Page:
Dr. Jekyll & Mr. Hyde

Reviewer's Rating

Dr. Jekyll & Mr. Hyde is an immensely clever and entertaining abbreviation of Robert Louis Stevenson’s story, The Strange Case of Dr. Jekyll & Mr. Hyde. Now at the SoHo Playhouse, this lively feat of comic imagination and innovation is extracted from the well-worn story of a man driven to separate and control his two basic and innate natures: good and evil. This wonderful collaboration is written and performed by its two creators, Burt Grinstead and Anna Stromberg, with Ms. Stromberg directing and Mr. Grinstead designing the sound. A dynamic duo, indeed!

In this version of the classic story, what prompts Dr. Jekyll to pursue a study to find a way to separate good and evil is the excruciating beheading of his brother. Several attempts to sever the head and the ridiculous female spectator beside Jekyll set the tone for the entire show. Jekyll then seeks funding and is rejected by the father of the woman he can’t quite win despite his deep feelings for her. He concocts a drink from herbs from America, and of course his intentions backfire. Dr. Jekyll is consumed by his base desires in the form of Mr. Hyde.

The remarkable puzzle set of black blocks and step units transforms itself from a basement lab to blooming garden to a seedy hotel, and anywhere else the story takes us. Grinstead and Stromberg move the story of the tormented Jekyll and all his encounters as the doctor and the demon Hyde with sheer, heartfelt alacrity. To a certain extent the velocity of story and character impersonations avoids the complexity of Jekyll’s environment and dual nature, but somehow that doesn’t matter. We are always caught up in the melodramatic joy of it all.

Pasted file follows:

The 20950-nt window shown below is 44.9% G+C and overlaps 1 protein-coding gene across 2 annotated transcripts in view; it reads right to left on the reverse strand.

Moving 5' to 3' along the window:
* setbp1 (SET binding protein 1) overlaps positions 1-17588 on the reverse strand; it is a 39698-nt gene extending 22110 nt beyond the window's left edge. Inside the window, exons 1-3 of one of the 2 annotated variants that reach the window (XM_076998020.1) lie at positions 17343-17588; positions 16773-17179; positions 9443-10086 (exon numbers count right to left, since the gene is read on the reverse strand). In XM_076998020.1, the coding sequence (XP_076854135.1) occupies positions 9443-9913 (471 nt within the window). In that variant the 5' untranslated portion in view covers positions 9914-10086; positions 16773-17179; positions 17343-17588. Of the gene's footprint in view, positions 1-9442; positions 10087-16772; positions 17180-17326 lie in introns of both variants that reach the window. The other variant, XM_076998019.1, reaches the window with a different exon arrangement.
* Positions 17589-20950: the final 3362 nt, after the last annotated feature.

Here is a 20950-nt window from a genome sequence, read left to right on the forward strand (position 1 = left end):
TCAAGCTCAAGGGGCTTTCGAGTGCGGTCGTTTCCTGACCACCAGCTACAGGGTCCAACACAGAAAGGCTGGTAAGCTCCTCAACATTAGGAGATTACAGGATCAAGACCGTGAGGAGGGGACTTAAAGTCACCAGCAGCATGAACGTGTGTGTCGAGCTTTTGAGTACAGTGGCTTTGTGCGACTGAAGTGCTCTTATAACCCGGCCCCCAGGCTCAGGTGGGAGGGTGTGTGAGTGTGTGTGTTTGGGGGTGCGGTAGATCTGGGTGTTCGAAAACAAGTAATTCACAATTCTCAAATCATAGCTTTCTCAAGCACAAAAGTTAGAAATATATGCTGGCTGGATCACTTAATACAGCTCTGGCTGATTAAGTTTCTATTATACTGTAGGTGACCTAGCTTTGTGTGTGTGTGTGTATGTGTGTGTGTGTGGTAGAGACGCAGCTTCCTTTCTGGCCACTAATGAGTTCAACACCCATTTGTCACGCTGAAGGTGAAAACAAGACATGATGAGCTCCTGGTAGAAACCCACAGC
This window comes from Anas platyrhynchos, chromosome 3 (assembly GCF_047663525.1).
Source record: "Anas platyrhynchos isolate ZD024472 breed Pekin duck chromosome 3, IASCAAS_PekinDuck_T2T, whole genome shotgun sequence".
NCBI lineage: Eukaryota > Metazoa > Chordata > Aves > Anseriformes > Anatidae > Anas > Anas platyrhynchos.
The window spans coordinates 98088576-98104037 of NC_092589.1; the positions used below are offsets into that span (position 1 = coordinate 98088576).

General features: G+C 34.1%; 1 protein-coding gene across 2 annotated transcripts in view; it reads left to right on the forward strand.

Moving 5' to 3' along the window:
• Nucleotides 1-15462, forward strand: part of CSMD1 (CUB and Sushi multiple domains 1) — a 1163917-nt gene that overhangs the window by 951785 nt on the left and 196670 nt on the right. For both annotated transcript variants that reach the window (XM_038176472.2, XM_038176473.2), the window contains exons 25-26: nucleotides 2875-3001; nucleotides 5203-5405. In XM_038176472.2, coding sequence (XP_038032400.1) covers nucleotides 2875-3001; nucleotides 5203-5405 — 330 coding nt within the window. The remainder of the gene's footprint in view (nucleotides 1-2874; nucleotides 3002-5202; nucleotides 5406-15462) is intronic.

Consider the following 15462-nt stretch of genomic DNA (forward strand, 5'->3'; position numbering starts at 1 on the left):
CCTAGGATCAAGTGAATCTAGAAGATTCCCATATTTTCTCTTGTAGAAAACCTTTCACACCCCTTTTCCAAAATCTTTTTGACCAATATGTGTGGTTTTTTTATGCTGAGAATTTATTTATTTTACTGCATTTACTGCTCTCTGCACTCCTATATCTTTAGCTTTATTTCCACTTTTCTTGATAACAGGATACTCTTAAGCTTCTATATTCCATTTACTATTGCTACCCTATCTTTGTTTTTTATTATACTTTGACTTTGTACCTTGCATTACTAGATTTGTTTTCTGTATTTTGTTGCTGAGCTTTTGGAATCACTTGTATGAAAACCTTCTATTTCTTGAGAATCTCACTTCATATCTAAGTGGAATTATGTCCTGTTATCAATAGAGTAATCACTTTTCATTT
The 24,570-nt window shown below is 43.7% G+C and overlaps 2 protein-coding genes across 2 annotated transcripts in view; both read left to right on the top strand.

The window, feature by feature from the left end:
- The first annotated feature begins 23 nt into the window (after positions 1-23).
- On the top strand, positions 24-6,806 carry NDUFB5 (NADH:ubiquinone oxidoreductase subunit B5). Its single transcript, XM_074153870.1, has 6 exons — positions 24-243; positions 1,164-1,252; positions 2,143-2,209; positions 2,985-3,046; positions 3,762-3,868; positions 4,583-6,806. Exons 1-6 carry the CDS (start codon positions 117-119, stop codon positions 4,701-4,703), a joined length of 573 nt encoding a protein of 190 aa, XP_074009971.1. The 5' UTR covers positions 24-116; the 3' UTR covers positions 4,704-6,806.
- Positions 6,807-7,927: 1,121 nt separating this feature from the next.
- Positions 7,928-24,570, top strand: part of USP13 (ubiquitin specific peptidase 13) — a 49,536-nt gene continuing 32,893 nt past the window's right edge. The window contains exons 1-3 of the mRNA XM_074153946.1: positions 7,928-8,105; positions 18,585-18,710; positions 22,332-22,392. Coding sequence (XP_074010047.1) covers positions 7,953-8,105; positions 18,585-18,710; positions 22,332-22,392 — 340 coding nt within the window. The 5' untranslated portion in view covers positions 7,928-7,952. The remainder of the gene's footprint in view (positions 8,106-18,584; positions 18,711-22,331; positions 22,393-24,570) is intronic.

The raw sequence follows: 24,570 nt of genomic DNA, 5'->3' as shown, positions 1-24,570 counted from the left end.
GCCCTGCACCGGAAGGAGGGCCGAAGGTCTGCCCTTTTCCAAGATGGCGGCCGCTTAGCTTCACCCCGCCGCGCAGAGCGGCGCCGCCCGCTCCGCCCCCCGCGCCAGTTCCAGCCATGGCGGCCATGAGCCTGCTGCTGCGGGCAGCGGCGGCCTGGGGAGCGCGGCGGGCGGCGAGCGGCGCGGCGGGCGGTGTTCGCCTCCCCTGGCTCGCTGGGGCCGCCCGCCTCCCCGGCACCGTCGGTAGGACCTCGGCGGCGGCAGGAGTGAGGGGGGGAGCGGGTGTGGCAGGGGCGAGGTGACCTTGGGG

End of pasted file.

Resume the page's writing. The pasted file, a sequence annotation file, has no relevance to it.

Outstanding is Mr. Grinstead’s enthralling transformation into Hyde. In the fusion of the farcical and the tragic is this play’s true humor. As such, it was not really possible to be moved by Jekyll’s torment, nor really fearful of his demonic Hyde. Ms. Stromberg’s transformational energy into at least 10 characters adds to this momentum. All were meticulously distinctive, especially her Poole, Jekyll’s loyal servant, and Sarah, the demure yet not too docile sweetheart. The artistic statement of Grinstead and Stromberg’s company, Blanket Fort, wants us to appreciate this fast-paced and edgy theatre. Which we do with great appreciation.

The youthful exuberance and excitement for this production by the SoHo Playhouse staff is evident from the moment one enters the theater. On the opening press night, the Playhouse decided to enhance the pre-performance with an open bar on the basement level of its home on Van Dam Street, a roaming photographer and a tarot card reader for the audience, as well as a post-performance meet and greet with Grinstead and Stromberg. The program stated a running time of 80 minutes, but the show zipped by in 70. All this pre-show hoopla which lasted 20 minutes may have encouraged the breakneck speed of the play on this evening. Brevity is the soul of this witty Jekyll and Hyde.